I wonder if, in recent days, Mrs Stanley has said sharply to her husband Brian “In the name of God, would you quit that damned tweeting – here’s another fine mess you’ve got us in!” Or words to that effect.
For indeed, Sinn Féin’s Brian Stanley has provoked outrage in the breast of Arlene Foster and presumably others with his tweet comparing the famous Kilmichael ambush of the 1920s with the equally famous Narrow Water killings of the 1970s : “ “Kilmicheal (1920) and Narrow Water (1979) the 2 IRA operations that taught the elite of d British army and the establishment the cost of occupying Ireland. Pity for everyone they were such slow learners.”
The tweet raises two questions: (i) Is the tweet telling the truth?; and (ii) should it have been written?
So let’s look at the truth or otherwise of what it says.
It mentions two famous ambushes – one at Kilmichael in Co Cork in 1920 and one in Narrow Water, Warrenpoint in 1979. Apart from the misspelling, Stanley got that bit right.
His tweet says the IRA “taught the elite of d British army and the establishment the cost of occupying Ireland”. In the Cork attack of 1920, the IRA killed seventeen British Auxiliary soldiers. In the Warrenpoint attack of 1979, the IRA killed eighteen British soldiers, mainly of the Parachute regiment. Again, Stanley is right: that’s what happened.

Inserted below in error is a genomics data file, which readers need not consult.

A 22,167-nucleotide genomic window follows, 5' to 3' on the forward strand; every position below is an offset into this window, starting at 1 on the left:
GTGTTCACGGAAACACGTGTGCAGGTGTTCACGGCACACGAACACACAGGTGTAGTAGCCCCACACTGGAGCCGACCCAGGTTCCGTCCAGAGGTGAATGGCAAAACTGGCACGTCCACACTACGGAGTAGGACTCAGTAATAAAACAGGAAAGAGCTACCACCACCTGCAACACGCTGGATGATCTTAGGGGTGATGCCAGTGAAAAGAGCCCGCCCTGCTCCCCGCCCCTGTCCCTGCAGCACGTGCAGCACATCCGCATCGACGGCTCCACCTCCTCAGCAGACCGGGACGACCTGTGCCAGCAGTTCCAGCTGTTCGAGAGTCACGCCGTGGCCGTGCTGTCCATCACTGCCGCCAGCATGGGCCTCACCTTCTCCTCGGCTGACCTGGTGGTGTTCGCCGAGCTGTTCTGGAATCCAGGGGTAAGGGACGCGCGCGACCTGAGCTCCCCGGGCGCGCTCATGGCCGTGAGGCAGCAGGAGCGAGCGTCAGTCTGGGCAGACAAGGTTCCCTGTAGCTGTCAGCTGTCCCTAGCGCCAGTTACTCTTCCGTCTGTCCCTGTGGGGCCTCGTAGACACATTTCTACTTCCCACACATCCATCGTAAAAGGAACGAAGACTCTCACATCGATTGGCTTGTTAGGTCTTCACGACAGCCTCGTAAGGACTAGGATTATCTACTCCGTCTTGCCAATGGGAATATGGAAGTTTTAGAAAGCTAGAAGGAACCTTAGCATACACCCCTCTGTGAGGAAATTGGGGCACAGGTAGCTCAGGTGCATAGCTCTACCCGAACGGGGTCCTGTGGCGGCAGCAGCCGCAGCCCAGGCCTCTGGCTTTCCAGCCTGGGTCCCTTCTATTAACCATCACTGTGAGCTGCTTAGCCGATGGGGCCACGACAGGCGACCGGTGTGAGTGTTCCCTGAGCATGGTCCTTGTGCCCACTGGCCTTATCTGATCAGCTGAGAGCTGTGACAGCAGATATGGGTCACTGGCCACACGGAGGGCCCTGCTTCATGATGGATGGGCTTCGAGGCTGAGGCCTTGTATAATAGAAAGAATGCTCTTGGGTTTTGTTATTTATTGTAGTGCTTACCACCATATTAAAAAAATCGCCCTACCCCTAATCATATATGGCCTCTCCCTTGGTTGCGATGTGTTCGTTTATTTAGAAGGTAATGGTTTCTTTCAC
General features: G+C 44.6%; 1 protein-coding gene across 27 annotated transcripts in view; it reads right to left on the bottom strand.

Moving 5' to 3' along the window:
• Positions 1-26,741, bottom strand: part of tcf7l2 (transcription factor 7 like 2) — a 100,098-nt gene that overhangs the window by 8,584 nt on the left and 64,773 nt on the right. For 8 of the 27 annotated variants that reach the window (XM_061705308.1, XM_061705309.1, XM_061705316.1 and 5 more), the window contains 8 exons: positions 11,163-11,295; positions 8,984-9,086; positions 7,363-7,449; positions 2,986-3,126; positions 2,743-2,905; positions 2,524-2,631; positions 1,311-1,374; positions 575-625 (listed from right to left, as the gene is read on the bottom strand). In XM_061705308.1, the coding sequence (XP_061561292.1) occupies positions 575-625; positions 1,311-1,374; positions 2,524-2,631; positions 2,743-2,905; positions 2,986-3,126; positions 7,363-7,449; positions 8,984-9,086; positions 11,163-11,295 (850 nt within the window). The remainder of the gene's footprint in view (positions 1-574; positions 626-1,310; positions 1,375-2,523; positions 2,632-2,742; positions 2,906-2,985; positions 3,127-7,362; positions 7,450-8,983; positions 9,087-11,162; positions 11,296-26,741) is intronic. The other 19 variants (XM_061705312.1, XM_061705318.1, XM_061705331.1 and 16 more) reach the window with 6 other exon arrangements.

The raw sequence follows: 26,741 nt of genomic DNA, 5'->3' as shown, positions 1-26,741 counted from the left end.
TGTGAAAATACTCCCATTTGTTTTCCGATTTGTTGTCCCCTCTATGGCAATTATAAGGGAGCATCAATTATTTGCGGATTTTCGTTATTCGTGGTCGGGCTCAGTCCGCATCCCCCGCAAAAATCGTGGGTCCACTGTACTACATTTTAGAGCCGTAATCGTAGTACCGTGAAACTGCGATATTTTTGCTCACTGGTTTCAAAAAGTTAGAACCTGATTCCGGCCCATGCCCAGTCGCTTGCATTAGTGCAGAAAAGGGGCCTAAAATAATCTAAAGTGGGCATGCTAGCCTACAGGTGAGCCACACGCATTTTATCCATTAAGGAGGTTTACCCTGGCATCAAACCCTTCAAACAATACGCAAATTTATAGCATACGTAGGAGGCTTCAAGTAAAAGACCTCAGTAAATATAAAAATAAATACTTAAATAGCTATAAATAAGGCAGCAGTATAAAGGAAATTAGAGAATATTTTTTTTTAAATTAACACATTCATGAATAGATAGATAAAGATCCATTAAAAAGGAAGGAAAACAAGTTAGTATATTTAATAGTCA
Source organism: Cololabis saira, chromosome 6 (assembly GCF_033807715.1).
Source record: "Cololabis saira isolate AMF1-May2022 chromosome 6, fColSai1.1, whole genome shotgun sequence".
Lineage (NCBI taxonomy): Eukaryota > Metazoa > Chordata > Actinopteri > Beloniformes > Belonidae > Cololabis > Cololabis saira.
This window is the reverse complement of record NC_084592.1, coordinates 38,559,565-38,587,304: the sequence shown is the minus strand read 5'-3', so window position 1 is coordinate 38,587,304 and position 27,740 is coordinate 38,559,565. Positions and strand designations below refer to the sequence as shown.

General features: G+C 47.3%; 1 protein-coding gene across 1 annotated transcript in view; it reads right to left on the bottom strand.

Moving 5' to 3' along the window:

He then adds that it taught the British military and British establishment the cost of occupying Ireland. I don’t think anyone would dispute the point in terms of the Kilmichael ambush.
Arlene Foster and many unionists would dispute the word “occupying” as applied to the 1979 ambush. But that’s how the majority of republicans and nationalists regarded the British army in the north during the more recent Troubles. Occupying, posted, serving – whatever verb you choose, nobody would dispute that the soldiers were British soldiers and that they were in the north of Ireland/Northern Ireland. To which many nationalists would add that the Parachute regiment involved in the Narrow Water deaths had themselves, some seven years earlier, shot dead ten innocent people in Ballymurphy and, a few months later, fourteen innocent people in Derry. Once again, Stanley is speaking the truth; what might be disputed is his word “occupying”. But that being in Ireland did cost the lives of British soldiers in both cases is indisputable.
Finally, “Pity for everyone they were such slow learners.” It’s hard to think of anyone, unionist or nationalist or republican, who wouldn’t feel it was a pity that the horrific killings of the Troubles occurred. Even Queen Elizabeth allowed that there were some matters in the past we all might wish had been done differently or not at all. The blood and tears of the Troubles would certainly come under that wish. As indeed would the fact that it took so long for those involved in the conflict to learn that it was going nowhere.
So when you look carefully at Brian Stanley’s statement, he really hasn’t said anything that is inaccurate or untrue. Arlene Foster speaks of it as “glorifying violence”. But isn’t that what many people do every November: pay tribute to, honour, salute the gallant men and women in the British armed forces who fought and died, never in their own country, but always in someone else’s?